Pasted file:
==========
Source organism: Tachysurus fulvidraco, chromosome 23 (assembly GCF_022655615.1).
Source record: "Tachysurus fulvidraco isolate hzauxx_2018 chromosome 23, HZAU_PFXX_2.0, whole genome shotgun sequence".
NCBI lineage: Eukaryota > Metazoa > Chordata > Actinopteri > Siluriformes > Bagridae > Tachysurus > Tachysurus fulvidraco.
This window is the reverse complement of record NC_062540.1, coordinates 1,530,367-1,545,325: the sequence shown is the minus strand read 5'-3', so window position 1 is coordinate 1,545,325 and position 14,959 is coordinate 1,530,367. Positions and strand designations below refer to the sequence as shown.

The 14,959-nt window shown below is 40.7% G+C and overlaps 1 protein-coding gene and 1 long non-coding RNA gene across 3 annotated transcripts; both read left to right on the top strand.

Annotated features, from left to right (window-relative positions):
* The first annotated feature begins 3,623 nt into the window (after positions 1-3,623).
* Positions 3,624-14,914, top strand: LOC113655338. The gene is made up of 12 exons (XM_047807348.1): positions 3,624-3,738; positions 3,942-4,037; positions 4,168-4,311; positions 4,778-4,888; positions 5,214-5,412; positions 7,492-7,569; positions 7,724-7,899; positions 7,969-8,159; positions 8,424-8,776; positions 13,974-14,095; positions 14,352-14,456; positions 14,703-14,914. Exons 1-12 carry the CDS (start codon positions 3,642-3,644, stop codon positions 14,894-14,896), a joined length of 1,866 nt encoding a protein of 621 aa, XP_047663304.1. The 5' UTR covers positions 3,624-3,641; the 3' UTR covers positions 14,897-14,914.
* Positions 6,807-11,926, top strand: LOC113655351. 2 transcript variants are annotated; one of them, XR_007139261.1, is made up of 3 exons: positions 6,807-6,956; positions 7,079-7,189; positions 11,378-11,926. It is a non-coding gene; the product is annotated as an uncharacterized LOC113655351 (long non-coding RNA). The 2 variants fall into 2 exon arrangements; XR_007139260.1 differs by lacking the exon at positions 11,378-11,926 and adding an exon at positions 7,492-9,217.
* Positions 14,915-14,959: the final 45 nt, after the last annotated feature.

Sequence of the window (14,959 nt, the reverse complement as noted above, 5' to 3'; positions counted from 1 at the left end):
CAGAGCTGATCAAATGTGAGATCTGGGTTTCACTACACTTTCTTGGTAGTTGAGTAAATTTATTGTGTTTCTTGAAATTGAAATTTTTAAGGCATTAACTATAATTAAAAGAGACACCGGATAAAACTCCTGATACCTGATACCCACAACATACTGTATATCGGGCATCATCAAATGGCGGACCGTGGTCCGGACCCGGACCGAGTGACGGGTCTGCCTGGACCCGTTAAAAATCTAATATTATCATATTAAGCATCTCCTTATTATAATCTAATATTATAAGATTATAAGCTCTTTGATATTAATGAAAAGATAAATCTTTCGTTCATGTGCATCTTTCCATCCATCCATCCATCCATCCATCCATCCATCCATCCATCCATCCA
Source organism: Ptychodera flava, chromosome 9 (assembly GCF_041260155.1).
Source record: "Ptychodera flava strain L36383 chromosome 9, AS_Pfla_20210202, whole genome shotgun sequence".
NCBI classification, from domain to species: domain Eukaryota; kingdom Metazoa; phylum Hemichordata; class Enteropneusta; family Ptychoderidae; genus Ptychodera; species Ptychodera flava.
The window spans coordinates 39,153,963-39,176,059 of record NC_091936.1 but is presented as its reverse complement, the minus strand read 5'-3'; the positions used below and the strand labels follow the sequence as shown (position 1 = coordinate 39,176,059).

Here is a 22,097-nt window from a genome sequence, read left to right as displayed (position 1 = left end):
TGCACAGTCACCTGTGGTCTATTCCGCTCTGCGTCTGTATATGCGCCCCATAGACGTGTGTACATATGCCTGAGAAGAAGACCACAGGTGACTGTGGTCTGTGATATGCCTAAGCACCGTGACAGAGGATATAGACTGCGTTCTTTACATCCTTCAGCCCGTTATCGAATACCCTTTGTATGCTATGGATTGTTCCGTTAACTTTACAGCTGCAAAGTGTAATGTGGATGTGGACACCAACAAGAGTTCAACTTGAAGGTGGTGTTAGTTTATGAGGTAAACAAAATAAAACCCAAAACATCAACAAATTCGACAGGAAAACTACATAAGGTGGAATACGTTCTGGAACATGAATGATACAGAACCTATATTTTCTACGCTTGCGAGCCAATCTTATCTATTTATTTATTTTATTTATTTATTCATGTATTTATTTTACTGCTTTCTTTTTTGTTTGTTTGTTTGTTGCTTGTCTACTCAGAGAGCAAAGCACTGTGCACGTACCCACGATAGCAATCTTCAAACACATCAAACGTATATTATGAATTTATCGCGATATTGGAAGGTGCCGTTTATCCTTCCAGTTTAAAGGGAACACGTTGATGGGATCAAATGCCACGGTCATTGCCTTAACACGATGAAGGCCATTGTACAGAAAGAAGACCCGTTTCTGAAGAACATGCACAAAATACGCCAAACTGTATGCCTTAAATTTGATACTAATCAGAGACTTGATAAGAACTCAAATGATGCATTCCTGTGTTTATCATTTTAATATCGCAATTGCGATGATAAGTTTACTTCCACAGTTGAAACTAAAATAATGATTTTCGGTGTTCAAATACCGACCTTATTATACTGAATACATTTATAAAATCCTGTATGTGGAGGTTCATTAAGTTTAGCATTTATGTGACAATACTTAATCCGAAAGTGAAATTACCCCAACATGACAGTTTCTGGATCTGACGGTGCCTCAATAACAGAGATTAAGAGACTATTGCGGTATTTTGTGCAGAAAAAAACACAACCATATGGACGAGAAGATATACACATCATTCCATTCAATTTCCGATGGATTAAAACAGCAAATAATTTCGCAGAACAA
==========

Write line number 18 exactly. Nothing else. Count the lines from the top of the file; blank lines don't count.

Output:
TGCACAGTCACCTGTGGTCTATTCCGCTCTGCGTCTGTATATGCGCCCCATAGACGTGTGTACATATGCCTGAGAAGAAGACCACAGGTGACTGTGGTCTGTGATATGCCTAAGCACCGTGACAGAGGATATAGACTGCGTTCTTTACATCCTTCAGCCCGTTATCGAATACCCTTTGTATGCTATGGATTGTTCCGTTAACTTTACAGCTGCAAAGTGTAATGTGGATGTGGACACCAACAAGAGTTCAACTTGAAGGTGGTGTTAGTTTATGAGGTAAACAAAATAAAACCCAAAACATCAACAAATTCGACAGGAAAACTACATAAGGTGGAATACGTTCTGGAACATGAATGATACAGAACCTATATTTTCTACGCTTGCGAGCCAATCTTATCTATTTATTTATTTTATTTATTTATTCATGTATTTATTTTACTGCTTTCTTTTTTGTTTGTTTGTTTGTTGCTTGTCTACTCAGAGAGCAAAGCACTGTGCACGTACCCACGATAGCAATCTTCAAACACATCAAACGTATATTATGAATTTATCGCGATATTGGAAGGTGCCGTTTATCCTTCCAGTTTAAAGGGAACACGTTGATGGGATCAAATGCCACGGTCATTGCCTTAACACGATGAAGGCCATTGTACAGAAAGAAGACCCGTTTCTGAAGAACATGCACAAAATACGCCAAACTGTATGCCTTAAATTTGATACTAATCAGAGACTTGATAAGAACTCAAATGATGCATTCCTGTGTTTATCATTTTAATATCGCAATTGCGATGATAAGTTTACTTCCACAGTTGAAACTAAAATAATGATTTTCGGTGTTCAAATACCGACCTTATTATACTGAATACATTTATAAAATCCTGTATGTGGAGGTTCATTAAGTTTAGCATTTATGTGACAATACTTAATCCGAAAGTGAAATTACCCCAACATGACAGTTTCTGGATCTGACGGTGCCTCAATAACAGAGATTAAGAGACTATTGCGGTATTTTGTGCAGAAAAAAACACAACCATATGGACGAGAAGATATACACATCATTCCATTCAATTTCCGATGGATTAAAACAGCAAATAATTTCGCAGAACAA